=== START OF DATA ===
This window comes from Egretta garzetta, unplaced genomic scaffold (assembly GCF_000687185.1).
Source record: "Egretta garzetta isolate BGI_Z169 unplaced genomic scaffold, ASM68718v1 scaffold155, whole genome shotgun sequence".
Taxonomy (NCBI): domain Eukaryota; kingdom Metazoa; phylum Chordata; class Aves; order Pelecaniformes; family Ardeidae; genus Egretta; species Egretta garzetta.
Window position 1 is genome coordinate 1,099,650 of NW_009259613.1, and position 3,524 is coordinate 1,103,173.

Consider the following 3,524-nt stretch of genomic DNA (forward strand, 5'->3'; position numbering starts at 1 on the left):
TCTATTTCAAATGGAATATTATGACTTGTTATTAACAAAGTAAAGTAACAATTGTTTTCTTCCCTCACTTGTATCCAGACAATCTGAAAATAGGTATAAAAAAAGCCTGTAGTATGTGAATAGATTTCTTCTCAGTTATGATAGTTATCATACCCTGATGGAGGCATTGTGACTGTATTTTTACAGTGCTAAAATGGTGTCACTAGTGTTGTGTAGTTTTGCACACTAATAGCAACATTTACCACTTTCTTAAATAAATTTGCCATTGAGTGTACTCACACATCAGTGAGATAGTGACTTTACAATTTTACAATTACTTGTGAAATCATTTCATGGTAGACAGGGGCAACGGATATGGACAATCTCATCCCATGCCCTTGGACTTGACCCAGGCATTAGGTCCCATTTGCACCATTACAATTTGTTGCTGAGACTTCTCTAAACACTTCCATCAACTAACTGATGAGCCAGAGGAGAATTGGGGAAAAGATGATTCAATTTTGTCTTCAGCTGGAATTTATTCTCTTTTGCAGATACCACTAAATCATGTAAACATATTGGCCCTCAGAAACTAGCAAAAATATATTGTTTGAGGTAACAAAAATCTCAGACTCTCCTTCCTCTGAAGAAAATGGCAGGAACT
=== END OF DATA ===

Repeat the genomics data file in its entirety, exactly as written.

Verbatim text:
This window comes from Egretta garzetta, unplaced genomic scaffold (assembly GCF_000687185.1).
Source record: "Egretta garzetta isolate BGI_Z169 unplaced genomic scaffold, ASM68718v1 scaffold155, whole genome shotgun sequence".
Taxonomy (NCBI): domain Eukaryota; kingdom Metazoa; phylum Chordata; class Aves; order Pelecaniformes; family Ardeidae; genus Egretta; species Egretta garzetta.
Window position 1 is genome coordinate 1,099,650 of NW_009259613.1, and position 3,524 is coordinate 1,103,173.

Consider the following 3,524-nt stretch of genomic DNA (forward strand, 5'->3'; position numbering starts at 1 on the left):
TCTATTTCAAATGGAATATTATGACTTGTTATTAACAAAGTAAAGTAACAATTGTTTTCTTCCCTCACTTGTATCCAGACAATCTGAAAATAGGTATAAAAAAAGCCTGTAGTATGTGAATAGATTTCTTCTCAGTTATGATAGTTATCATACCCTGATGGAGGCATTGTGACTGTATTTTTACAGTGCTAAAATGGTGTCACTAGTGTTGTGTAGTTTTGCACACTAATAGCAACATTTACCACTTTCTTAAATAAATTTGCCATTGAGTGTACTCACACATCAGTGAGATAGTGACTTTACAATTTTACAATTACTTGTGAAATCATTTCATGGTAGACAGGGGCAACGGATATGGACAATCTCATCCCATGCCCTTGGACTTGACCCAGGCATTAGGTCCCATTTGCACCATTACAATTTGTTGCTGAGACTTCTCTAAACACTTCCATCAACTAACTGATGAGCCAGAGGAGAATTGGGGAAAAGATGATTCAATTTTGTCTTCAGCTGGAATTTATTCTCTTTTGCAGATACCACTAAATCATGTAAACATATTGGCCCTCAGAAACTAGCAAAAATATATTGTTTGAGGTAACAAAAATCTCAGACTCTCCTTCCTCTGAAGAAAATGGCAGGAACT